by Hannah Kelly
Transitioning from the classroom to the professional world can be an overwhelming task for many graduating students. It can be difficult to see how skills may transition from class assignments to professional environments. Thankfully, Grand Valley has many support systems to make it easier for students to make the leap from the classroom to the workplace.
On Friday, April 2nd, 14 students, majoring in writing and/or minoring in Digital Studies, and 8 professionals participated in a virtual networking event. The main goal was to give students an opportunity to practice their networking skills and learn more about the field of writing. The event, organized by Writing faculty Laurence José and Dauvan Mulally alongside career advisor Lisa Knapp from the Career Center, allowed students to connect with professionals and gain a clearer understanding of where a degree in writing could take them. The professionals were from the following areas: freelancing, marketing, publishing, editing and writing, and content creation and development.
Even though the meeting was virtual without any face-to-face interactions, many students in attendance felt an air of nervousness as they logged on. Faced with successful writing professionals such as Meahgan Pear, Pam Patton, Erin Erno, Mike Salisbury, Michelle Dotter, Jill Wolfe, Matt Russell, and Kenny Porter, networking suddenly felt daunting. Perhaps even more so because it was online.
“I felt nervous and excited at the same time going into the event,” senior Writing Major and Digital Studies Minor, Elaina Smith stated, “I was worried I’d say something weird out of nerves, but I was also looking forward to being able to connect with some of these professionals!”
To prepare and put the students at ease, Lisa Knapp provided networking tips in a breakout room session at the beginning of the event. After that, students were paired into groups of two in different breakout rooms where professionals could then file through on a timer. They then had ten minutes with each professional to ask questions, hear advice, and put their networking skills into action. As the event progressed, students felt much more comfortable and began to enjoy more their conversations with each of the professionals.
Seeing the variety of careers available to writing professionals was an eye-opener for many students. “I was amazed at how much more confident I felt as a writing major by the end of the event,” junior Writing Major, Jessica Barnard said. “My expectation was that I’d feel rocky but better about my networking skills, but I ended up thinking more about all the possibilities I have for a career in writing.”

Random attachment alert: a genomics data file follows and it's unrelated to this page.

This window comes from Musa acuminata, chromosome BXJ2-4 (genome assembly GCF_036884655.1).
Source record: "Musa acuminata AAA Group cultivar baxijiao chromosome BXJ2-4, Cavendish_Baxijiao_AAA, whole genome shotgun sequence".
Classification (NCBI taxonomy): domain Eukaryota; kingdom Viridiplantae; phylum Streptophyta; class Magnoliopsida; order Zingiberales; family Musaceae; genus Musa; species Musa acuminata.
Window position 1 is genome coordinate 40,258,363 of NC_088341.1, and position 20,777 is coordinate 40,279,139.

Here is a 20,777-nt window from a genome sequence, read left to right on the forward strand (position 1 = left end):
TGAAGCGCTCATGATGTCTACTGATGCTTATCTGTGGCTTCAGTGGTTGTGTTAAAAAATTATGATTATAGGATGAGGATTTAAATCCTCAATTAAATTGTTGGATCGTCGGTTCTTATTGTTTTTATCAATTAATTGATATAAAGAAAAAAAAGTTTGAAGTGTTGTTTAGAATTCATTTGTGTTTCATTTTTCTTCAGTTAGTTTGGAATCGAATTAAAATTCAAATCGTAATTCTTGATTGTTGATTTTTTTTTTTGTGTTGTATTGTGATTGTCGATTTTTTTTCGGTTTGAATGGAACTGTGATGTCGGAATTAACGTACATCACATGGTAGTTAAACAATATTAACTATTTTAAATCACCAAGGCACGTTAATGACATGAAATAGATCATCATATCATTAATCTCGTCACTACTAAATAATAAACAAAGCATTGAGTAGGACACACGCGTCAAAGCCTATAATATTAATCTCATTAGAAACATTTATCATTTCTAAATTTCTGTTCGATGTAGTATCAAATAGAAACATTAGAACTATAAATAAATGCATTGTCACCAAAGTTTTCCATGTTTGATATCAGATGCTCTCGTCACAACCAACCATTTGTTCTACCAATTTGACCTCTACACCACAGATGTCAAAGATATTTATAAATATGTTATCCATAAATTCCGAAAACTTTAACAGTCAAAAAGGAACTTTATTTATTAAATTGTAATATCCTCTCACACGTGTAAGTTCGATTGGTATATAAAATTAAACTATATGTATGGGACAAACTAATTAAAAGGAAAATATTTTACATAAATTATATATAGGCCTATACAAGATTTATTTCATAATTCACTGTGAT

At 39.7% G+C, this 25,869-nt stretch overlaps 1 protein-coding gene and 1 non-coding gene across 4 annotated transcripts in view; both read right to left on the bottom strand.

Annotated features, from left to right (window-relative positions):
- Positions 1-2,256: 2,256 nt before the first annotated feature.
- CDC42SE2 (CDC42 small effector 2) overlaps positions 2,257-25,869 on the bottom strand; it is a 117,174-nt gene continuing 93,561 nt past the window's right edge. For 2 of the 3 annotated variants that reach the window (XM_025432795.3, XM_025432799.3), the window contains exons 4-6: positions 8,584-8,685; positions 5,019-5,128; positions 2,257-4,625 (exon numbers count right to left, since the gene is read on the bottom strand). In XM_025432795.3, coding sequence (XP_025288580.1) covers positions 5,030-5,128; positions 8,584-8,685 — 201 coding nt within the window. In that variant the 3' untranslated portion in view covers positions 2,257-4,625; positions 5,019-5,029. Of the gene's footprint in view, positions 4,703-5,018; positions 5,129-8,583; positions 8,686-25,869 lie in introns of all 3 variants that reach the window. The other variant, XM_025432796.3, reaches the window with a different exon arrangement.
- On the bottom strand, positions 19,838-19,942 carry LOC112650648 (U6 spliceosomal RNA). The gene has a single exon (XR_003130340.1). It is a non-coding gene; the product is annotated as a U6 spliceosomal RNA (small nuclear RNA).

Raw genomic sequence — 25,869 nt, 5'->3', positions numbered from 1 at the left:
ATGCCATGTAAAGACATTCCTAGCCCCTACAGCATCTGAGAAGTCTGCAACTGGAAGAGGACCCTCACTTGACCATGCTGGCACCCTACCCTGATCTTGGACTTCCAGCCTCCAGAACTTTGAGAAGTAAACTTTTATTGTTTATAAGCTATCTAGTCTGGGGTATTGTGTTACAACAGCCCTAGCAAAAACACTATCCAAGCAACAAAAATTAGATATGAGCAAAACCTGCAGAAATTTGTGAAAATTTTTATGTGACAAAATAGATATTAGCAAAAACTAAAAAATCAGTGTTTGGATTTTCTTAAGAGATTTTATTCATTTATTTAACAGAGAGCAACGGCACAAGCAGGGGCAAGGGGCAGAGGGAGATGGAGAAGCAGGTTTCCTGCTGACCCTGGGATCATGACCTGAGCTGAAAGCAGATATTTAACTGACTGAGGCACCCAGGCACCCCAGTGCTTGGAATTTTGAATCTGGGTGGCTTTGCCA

Other students found comfort in the excitement and reassurance from each of the professionals: “Professors José and Mulally and Lisa Knapp worked hard to create an opportunity for all of us to meet with industry professionals, and at this capacity, I think events like this are unique to the Writing Department and their commitment to Writing Majors,” senior Writing Major and Digital Studies Minor Dawson Heath said. “All of the professionals expressed their excitement for us as soon-to-be graduates which was reassuring considering the pressures of graduating and finding a job amidst society trying to return to normalcy.”
While approaching graduation can be daunting, the Writing Major networking event left students feeling more confident about their career paths, and with a greater sense of connectedness with their fellow writers in the professional world.
“Hearing such a wide scope of professional writers discuss their starting points—which were mostly where we as students are right now—made me feel like I already have a good foundation to start my career on,” Jessica Barnard said.
In a time when they may feel more disconnected than ever, it was encouraging for students to see a supportive community of writing professionals who are excited to see them enter the working world and start their careers as writers.